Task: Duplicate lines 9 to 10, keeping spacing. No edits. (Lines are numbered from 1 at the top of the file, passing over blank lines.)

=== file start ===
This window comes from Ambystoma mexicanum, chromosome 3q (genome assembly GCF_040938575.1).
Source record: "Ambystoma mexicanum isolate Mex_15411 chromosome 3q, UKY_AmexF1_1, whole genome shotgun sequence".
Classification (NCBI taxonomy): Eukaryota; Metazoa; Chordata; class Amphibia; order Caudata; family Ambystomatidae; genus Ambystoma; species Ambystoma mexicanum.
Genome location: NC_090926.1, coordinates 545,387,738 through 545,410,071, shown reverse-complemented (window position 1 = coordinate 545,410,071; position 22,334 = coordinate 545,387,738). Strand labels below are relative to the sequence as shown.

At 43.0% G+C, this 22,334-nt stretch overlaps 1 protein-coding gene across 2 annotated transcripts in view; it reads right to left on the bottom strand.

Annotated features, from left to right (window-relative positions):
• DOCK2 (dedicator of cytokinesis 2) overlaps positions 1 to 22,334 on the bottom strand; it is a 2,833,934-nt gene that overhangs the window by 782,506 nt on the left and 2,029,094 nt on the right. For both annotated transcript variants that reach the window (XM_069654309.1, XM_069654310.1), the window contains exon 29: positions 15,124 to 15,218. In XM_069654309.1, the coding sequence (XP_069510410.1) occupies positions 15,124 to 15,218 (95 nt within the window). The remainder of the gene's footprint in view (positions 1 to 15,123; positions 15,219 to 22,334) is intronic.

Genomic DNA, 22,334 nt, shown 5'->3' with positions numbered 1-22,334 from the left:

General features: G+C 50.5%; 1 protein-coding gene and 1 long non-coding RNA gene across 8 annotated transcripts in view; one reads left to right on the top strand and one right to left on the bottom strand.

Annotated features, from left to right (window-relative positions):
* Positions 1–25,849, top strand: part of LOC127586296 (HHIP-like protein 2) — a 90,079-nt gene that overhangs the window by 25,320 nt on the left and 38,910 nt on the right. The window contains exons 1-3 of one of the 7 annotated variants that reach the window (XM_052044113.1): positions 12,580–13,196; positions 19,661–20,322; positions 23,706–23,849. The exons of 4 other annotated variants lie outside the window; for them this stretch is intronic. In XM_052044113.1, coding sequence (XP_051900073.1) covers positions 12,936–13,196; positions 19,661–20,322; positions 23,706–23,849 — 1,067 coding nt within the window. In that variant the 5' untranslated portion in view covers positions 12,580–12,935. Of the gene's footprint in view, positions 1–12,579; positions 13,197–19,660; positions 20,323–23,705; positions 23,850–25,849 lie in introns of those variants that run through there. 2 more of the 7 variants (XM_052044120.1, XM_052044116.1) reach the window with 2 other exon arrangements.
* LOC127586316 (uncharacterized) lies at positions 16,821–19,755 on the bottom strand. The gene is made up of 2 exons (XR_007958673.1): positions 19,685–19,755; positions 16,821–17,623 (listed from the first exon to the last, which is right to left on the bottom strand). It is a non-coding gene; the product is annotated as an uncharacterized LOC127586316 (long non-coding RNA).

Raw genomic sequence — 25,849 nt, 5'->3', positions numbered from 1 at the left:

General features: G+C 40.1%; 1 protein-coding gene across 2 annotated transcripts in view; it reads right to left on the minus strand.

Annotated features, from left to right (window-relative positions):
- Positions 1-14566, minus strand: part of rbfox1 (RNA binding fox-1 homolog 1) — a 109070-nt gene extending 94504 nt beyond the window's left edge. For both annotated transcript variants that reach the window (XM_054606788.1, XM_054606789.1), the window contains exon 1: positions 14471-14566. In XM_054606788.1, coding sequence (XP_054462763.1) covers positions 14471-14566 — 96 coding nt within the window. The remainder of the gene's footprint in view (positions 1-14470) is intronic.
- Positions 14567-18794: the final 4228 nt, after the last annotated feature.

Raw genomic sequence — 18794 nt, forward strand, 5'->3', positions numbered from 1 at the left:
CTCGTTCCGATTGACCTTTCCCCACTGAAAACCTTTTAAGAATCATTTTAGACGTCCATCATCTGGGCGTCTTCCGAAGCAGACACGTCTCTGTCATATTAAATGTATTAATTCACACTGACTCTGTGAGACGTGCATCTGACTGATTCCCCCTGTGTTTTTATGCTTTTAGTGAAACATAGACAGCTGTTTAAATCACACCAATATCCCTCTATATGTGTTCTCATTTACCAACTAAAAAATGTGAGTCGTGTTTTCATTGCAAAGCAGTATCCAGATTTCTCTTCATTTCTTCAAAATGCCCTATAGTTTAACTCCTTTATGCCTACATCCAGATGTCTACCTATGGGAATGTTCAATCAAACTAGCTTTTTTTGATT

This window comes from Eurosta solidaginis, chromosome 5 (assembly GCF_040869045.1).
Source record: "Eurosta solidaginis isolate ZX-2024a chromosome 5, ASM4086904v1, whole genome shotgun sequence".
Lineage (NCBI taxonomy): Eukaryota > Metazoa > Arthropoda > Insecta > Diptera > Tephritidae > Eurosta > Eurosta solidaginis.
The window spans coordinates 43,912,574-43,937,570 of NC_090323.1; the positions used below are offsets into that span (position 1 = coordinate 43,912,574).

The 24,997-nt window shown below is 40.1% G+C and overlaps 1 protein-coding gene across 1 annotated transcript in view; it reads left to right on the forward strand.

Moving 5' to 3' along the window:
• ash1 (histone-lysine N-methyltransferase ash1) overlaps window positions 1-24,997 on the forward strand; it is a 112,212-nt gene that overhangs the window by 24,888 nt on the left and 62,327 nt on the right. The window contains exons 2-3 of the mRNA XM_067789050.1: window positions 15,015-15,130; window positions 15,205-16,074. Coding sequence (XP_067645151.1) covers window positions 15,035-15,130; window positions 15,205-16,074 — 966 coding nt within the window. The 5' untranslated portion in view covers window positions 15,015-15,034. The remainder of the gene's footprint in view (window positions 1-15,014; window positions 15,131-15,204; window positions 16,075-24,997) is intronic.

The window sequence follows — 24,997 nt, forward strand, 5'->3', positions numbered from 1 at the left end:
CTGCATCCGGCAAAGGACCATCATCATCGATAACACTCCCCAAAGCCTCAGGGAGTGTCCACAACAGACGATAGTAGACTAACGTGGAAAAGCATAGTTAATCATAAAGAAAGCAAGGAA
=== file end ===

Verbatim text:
General features: G+C 50.5%; 1 protein-coding gene and 1 long non-coding RNA gene across 8 annotated transcripts in view; one reads left to right on the top strand and one right to left on the bottom strand.

Annotated features, from left to right (window-relative positions):